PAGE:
Lately, there have been three distinct themes in my life:

  • a conversation with someone about “fear of the Lord” and how it impacts our lives
  • my recent Bible readings of Israel and Judah before and as they were being exiled along with the contemporary prophets of that time (chronological reading is coming in very handy)
  • a couple of conversations where people are contemplating whether to approach others with the truth, speculating whether it will be heard in vain

In a lot of ways, this isn’t unusual. It seems lately that God has kept the prophets in the back of my mind for a reason. So many times the prophets were told to give a message and God even states that the people won’t likely listen to it. Yet God charged them to speak anyway. At the end of the day, whether we think our actions or words will be ineffective or a waste of time isn’t really our decision. When God charges us to speak a message, it needs to be spoken, no matter how hard it is. (That doesn’t mean we don’t attempt to communicate at our best, that we just flippantly blurt out whatever we think we want to say. Rather, we communicate the message as best with as much grace as possible, yet leave the results with God.)

The flip side of this is that too many times there are some of us who speak too abrasively. We seem to think that anything coming from our mouths is “a word from the Lord” when really it’s our own opinions or perspectives. We think we’re speaking God’s truth when really we’re spewing out our own agenda, our own ideas (attributing them to God). This is a grave danger because 1. we’re blinded by our own arrogance and 2. we’re delusional. So even if God were to correct, unless our attitude and mindset changes, we’re really in the same boat as the people to whom we are judging.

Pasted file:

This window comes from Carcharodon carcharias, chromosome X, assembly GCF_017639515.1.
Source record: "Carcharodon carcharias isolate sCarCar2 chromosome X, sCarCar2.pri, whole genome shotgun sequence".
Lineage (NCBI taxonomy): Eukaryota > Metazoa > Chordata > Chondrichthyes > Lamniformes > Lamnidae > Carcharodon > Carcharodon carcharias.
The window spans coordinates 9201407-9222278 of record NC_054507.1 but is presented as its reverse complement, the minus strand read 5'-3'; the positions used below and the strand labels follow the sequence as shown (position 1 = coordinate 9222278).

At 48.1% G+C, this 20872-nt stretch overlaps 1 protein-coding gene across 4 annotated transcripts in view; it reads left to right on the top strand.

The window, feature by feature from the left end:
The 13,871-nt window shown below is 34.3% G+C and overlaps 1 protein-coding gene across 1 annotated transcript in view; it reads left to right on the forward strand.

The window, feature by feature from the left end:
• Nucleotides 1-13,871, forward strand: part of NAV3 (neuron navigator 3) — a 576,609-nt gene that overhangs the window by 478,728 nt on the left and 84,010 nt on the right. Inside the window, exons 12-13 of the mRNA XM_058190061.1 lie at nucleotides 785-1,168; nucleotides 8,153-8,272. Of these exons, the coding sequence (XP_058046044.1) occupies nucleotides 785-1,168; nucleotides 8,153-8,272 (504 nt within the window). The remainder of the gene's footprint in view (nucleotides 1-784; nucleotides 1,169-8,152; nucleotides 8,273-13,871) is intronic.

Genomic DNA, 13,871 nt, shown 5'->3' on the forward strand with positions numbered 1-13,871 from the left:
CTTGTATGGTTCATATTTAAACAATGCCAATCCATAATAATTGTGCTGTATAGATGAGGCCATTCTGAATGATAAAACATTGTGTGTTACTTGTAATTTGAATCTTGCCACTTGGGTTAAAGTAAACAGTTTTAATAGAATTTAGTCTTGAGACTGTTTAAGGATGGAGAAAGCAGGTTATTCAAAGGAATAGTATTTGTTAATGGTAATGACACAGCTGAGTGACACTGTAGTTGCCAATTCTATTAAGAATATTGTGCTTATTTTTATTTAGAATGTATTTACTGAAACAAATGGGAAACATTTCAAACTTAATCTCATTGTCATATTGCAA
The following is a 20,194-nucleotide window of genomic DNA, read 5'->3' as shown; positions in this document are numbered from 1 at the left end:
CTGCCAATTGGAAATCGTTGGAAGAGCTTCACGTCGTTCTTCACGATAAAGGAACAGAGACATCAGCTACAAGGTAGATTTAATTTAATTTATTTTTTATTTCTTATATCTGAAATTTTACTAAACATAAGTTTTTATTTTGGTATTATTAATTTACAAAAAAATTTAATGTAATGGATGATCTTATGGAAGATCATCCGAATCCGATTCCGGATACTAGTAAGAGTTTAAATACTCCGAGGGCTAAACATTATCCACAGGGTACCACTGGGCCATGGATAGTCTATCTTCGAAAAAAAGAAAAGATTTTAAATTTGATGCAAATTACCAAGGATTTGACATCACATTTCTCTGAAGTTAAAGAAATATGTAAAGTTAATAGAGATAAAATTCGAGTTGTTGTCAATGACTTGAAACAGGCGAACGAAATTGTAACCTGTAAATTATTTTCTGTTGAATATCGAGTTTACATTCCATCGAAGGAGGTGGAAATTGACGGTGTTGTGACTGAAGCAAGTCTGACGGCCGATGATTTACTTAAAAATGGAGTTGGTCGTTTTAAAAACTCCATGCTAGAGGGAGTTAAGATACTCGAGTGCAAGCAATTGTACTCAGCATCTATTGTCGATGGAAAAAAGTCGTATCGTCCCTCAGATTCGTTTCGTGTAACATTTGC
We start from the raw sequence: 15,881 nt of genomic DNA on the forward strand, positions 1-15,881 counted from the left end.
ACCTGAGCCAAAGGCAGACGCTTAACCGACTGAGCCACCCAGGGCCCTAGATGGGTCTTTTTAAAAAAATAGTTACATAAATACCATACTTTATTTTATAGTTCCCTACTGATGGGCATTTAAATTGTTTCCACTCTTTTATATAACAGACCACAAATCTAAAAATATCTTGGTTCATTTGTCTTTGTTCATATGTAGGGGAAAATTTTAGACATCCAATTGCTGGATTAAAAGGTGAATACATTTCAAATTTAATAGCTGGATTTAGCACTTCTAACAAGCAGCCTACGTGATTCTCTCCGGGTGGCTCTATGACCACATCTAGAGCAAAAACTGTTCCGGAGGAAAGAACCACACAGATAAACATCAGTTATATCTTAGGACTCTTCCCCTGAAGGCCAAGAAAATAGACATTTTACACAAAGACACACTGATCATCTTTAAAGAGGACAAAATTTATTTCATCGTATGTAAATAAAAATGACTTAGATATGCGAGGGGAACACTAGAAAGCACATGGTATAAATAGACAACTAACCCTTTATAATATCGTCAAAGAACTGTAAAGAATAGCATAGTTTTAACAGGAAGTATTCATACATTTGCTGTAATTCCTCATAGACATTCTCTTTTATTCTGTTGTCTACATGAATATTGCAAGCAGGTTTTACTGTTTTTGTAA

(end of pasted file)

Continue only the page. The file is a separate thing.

This is where “the fear of the Lord” comes in. When we speak on behalf of God, we must realize that the magnitude of what we’re suggesting. I think sometimes many of us speak with a false sense of pride (perhaps even arrogance). But to speak God’s word or God’s truth contains a sense of profound fear that challenges us to make sure we have it right in the first place. (Because if we’re wrong, the consequences are disastrous both for the audience and the speaker.) This isn’t limited to sermons or public addresses, but includes personal conversations as well. So many times God warns that there were prophets who kept giving the people what they wanted to hear yet claimed to speak for God (when they weren’t). They evaluated their performance based on what the audience wanted to hear, not what God wanted to communicate. Whether this was intentional or delusional, it was false.

It’s one thing to have a personal opinion; we’re all entitled to that. However, it’s different when we claim to speak for God. When we do that, we had better make sure through much prayer and discernment that this is God’s message. That being said, once it is confirmed as God’s message, we must deliver it, whether or not we feel it will be effective or well-received. That part isn’t our concern.

Woe is me if I do not speak the words God has given me.